English translation from Ag Missions:
State Crime: the assassination of Berta Cáceres and the participation of the Honduran military.
Sambo Creek, May 11, 2016.
Two months after the assassination of Berta Caceres, the Technical Investigation Agency (ATIC), together with the Special Prosecutor for Crimes against Life, effectuated a series of arrests in the cities of Tegucigalpa, La Ceiba and Trujillo, aimed to arrest the alleged killers of the indigenous leader Berta Cáceres.
Among those implicated are Sergio Rodríguez Orellana, an employee of the Energy Development Company (DESA) and two military, among them Major Mariano Díaz, active member of the Armed Forces who also works as an instructor for the Military Police, entity created by Juan Orlando Hernández- as well as a retired lieutenant.
It seems unlikely the Major Mariano Diaz, considered a consenting (obeying) element within the armed forces, would have participated in the assassination without his superiors being informed. The militarization of Honduras intensified after the coup d’etat, serving as a catalyst for the collapse of the national police, which for the most part turned into a kind of cartel at the service of organized crime. Mr. Juan Hernández took advantage of this crisis to promote the Military Police, which acts as his praetorian guard.
Certainly the progress in the investigations is the result of the international pressure and the direct intervention of the U.S., a country affected by the corruption and institutional collapse in Honduras, promoted by those who have been partners of the empire until now.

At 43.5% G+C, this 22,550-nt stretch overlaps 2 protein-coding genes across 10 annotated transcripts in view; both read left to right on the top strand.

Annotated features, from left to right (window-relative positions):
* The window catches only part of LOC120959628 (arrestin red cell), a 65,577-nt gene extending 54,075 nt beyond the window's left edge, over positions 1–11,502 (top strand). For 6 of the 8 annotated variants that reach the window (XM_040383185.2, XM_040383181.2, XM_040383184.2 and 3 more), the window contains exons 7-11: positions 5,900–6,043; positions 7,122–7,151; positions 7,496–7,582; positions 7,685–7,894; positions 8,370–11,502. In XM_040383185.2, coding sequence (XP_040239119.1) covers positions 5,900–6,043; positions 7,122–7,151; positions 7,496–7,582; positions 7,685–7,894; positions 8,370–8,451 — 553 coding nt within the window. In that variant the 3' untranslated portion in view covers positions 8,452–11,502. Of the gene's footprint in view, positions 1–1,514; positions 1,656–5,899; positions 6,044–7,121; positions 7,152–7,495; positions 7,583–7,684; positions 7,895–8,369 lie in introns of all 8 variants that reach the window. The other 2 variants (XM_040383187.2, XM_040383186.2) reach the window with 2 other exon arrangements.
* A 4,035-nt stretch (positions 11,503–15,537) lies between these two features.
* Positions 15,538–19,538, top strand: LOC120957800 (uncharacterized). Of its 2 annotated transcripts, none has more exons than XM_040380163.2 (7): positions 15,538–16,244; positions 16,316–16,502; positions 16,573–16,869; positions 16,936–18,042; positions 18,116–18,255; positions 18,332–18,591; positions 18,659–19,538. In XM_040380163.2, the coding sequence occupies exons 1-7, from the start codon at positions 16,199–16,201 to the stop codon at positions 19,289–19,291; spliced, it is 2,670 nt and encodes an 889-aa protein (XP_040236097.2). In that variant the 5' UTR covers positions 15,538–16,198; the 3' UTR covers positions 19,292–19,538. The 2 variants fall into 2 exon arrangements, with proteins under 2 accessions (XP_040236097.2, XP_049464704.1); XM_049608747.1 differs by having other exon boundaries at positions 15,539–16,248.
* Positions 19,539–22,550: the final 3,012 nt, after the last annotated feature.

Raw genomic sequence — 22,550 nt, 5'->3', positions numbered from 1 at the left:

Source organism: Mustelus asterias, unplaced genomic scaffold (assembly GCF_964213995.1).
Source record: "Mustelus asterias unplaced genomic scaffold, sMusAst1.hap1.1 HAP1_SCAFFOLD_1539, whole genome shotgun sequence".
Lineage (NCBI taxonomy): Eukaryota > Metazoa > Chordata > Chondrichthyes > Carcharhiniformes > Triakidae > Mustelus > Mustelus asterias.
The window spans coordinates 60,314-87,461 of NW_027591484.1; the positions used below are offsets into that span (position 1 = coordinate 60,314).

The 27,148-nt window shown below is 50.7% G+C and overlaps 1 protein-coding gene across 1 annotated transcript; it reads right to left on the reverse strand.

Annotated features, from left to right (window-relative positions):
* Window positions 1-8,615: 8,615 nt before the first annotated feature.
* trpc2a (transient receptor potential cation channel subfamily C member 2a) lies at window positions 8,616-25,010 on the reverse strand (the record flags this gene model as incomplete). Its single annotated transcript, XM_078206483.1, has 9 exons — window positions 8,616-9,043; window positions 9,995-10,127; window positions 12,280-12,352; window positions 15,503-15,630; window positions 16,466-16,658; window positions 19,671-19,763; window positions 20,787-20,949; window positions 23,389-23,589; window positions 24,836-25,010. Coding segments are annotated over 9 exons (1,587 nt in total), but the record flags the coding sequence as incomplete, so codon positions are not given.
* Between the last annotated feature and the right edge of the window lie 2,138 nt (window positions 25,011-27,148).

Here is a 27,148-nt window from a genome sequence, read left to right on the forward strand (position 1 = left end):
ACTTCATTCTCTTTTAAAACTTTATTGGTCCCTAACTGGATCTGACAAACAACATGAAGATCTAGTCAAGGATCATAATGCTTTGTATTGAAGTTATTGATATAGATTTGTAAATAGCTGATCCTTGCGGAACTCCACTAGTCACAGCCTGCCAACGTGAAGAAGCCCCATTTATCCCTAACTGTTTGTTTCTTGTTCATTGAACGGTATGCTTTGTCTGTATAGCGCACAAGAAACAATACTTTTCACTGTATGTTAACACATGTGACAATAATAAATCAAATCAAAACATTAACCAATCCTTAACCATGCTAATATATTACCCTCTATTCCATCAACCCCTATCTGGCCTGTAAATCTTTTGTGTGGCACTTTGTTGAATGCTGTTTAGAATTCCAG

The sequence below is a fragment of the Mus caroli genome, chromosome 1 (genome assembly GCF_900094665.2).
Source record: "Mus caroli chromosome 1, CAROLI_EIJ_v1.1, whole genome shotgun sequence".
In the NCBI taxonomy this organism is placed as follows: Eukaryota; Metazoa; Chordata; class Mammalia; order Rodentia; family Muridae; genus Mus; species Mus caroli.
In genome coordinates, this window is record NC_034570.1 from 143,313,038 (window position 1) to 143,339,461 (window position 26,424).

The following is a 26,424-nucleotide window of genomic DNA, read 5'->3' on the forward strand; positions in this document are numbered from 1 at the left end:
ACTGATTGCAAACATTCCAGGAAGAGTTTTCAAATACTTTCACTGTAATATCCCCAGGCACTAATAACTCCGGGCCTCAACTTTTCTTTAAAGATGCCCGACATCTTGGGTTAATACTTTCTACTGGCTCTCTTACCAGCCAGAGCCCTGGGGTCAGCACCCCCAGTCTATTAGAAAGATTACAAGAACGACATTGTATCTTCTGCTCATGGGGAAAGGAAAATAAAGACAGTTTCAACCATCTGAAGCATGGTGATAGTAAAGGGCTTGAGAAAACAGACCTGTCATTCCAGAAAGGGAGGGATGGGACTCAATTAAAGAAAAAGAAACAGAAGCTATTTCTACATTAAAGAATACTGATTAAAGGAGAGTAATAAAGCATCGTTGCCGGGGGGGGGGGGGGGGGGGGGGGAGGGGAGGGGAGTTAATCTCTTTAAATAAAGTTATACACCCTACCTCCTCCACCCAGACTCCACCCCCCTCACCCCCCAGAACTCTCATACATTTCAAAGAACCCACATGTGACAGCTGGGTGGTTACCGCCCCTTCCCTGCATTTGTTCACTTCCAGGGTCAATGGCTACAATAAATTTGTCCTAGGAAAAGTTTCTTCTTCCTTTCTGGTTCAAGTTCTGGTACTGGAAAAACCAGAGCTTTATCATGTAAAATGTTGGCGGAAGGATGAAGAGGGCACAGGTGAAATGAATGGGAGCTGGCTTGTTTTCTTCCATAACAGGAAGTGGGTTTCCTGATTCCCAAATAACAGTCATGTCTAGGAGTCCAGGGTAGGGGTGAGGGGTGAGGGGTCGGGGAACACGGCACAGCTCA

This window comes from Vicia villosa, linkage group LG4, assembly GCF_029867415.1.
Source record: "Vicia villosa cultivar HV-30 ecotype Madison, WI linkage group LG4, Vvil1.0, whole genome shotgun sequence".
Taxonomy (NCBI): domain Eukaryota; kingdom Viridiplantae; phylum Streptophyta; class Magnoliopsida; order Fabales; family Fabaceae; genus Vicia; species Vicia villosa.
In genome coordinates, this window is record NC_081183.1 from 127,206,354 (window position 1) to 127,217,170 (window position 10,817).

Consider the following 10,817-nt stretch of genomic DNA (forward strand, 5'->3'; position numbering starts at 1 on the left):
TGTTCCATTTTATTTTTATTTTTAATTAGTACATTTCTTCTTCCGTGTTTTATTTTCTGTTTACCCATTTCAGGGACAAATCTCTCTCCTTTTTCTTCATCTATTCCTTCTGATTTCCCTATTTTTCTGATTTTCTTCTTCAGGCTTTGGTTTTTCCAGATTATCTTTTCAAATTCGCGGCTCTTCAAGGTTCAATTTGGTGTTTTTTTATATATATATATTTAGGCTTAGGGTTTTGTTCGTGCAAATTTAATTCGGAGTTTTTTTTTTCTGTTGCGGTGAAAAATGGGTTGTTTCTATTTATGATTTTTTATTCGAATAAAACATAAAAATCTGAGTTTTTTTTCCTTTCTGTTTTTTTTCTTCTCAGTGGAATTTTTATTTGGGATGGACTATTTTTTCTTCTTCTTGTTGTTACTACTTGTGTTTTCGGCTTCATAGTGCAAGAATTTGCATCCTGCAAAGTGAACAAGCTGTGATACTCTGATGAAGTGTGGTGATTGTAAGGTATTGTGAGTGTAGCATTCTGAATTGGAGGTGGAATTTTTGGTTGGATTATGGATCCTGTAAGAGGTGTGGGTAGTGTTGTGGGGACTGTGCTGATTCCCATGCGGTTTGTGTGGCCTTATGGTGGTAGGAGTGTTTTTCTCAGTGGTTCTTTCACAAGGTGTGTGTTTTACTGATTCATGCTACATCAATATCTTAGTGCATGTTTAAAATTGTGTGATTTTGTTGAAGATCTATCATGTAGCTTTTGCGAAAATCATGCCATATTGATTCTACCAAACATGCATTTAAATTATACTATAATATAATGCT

The terror narrative imposed in Honduras by those in power has culminated in a series of state crimes ranging from the pillage of the Honduran Social Security Institute, which resulted in a unknown number of victims, all the way to the systematic elimination of minors (youth). The more than 4,000 women assassinated between 2014 and 2015 are part of a policy of extermination that we Honduras are getting used to as if this were part of an aberrant “normality.” At the same time state officials, drunk on power, persist in selling the image of an Immaculate Honduras.
In the supposed war on drugs, the indigenous peoples have been the victims of a farse that culminated in the massacre of Ahuas perpetrated by the DEA and the assassinations committed by the Navy on an Iriona sand bar.
The assassination of Berta Caceres was premeditated with great treachery, and the intellectual authors can be sure that sooner or later their names will rise to the surface, and most probably there will be bankers and government officials involved in the order given to the military killers who participated directly in the homicide.
The state persecution of Berta reached its extreme when they planted a firearm on her, with the objective of criminalizing her, and the state having failed that, opted for her elimination.
In face of the protests of COPINH for the assassination, the violent reaction of the security forces, applauded by the mainstream media and those at the service of Juan Hernandez, is summed up by the comment by Judge Raul Zaffaroni of the Inter American Commission of Human Rights, about crimes committed by governments: “The condemnation of the condemned. This is a neutralizing technique used frequently around state crimes, especially when they are directed againt pacifists, dissidents and political adversaries.”
The assassination of Berta marks the beginning of the fall of the dictatorship, which despite its enormous expense on propaganda, cannot contain the absolute rejection of a country whose children flee in a stampede in the face of the reigning violence, corruption and the barbarity of its government.
Organización Fraternal Negra Hondureña, OFRANEH